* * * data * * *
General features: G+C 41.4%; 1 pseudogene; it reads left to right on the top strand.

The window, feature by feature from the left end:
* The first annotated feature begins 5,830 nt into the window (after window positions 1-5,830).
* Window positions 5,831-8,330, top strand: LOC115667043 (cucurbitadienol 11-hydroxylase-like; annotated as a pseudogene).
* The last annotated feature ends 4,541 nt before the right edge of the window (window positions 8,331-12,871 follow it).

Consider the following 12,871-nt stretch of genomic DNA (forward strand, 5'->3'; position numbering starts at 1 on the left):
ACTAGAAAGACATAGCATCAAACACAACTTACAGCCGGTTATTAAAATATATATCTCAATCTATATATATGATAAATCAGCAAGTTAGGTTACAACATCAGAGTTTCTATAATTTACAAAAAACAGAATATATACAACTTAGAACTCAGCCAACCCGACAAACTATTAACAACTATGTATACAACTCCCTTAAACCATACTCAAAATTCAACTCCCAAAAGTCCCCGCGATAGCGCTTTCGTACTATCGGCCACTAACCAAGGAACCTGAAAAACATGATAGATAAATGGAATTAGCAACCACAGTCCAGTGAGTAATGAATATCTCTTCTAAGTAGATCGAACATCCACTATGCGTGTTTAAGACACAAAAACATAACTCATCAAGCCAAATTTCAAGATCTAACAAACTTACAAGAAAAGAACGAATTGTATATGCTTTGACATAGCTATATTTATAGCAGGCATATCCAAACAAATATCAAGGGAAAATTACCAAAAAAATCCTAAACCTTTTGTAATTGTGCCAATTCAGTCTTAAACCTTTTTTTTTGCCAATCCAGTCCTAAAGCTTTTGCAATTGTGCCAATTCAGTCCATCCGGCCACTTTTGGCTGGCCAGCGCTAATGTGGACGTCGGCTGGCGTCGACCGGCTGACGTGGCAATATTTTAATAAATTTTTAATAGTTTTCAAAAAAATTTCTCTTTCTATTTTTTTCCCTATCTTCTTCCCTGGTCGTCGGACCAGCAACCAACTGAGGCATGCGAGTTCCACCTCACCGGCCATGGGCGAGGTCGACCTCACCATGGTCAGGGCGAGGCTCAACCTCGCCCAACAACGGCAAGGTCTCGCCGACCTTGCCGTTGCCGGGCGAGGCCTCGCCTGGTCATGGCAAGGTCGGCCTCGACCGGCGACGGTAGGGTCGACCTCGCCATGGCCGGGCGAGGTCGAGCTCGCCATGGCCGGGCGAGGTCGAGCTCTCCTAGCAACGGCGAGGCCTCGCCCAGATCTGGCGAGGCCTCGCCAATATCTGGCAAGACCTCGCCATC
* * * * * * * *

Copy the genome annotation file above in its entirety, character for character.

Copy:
General features: G+C 41.4%; 1 pseudogene; it reads left to right on the top strand.

The window, feature by feature from the left end:
* The first annotated feature begins 5,830 nt into the window (after window positions 1-5,830).
* Window positions 5,831-8,330, top strand: LOC115667043 (cucurbitadienol 11-hydroxylase-like; annotated as a pseudogene).
* The last annotated feature ends 4,541 nt before the right edge of the window (window positions 8,331-12,871 follow it).

Consider the following 12,871-nt stretch of genomic DNA (forward strand, 5'->3'; position numbering starts at 1 on the left):
ACTAGAAAGACATAGCATCAAACACAACTTACAGCCGGTTATTAAAATATATATCTCAATCTATATATATGATAAATCAGCAAGTTAGGTTACAACATCAGAGTTTCTATAATTTACAAAAAACAGAATATATACAACTTAGAACTCAGCCAACCCGACAAACTATTAACAACTATGTATACAACTCCCTTAAACCATACTCAAAATTCAACTCCCAAAAGTCCCCGCGATAGCGCTTTCGTACTATCGGCCACTAACCAAGGAACCTGAAAAACATGATAGATAAATGGAATTAGCAACCACAGTCCAGTGAGTAATGAATATCTCTTCTAAGTAGATCGAACATCCACTATGCGTGTTTAAGACACAAAAACATAACTCATCAAGCCAAATTTCAAGATCTAACAAACTTACAAGAAAAGAACGAATTGTATATGCTTTGACATAGCTATATTTATAGCAGGCATATCCAAACAAATATCAAGGGAAAATTACCAAAAAAATCCTAAACCTTTTGTAATTGTGCCAATTCAGTCTTAAACCTTTTTTTTTGCCAATCCAGTCCTAAAGCTTTTGCAATTGTGCCAATTCAGTCCATCCGGCCACTTTTGGCTGGCCAGCGCTAATGTGGACGTCGGCTGGCGTCGACCGGCTGACGTGGCAATATTTTAATAAATTTTTAATAGTTTTCAAAAAAATTTCTCTTTCTATTTTTTTCCCTATCTTCTTCCCTGGTCGTCGGACCAGCAACCAACTGAGGCATGCGAGTTCCACCTCACCGGCCATGGGCGAGGTCGACCTCACCATGGTCAGGGCGAGGCTCAACCTCGCCCAACAACGGCAAGGTCTCGCCGACCTTGCCGTTGCCGGGCGAGGCCTCGCCTGGTCATGGCAAGGTCGGCCTCGACCGGCGACGGTAGGGTCGACCTCGCCATGGCCGGGCGAGGTCGAGCTCGCCATGGCCGGGCGAGGTCGAGCTCTCCTAGCAACGGCGAGGCCTCGCCCAGATCTGGCGAGGCCTCGCCAATATCTGGCAAGACCTCGCCATC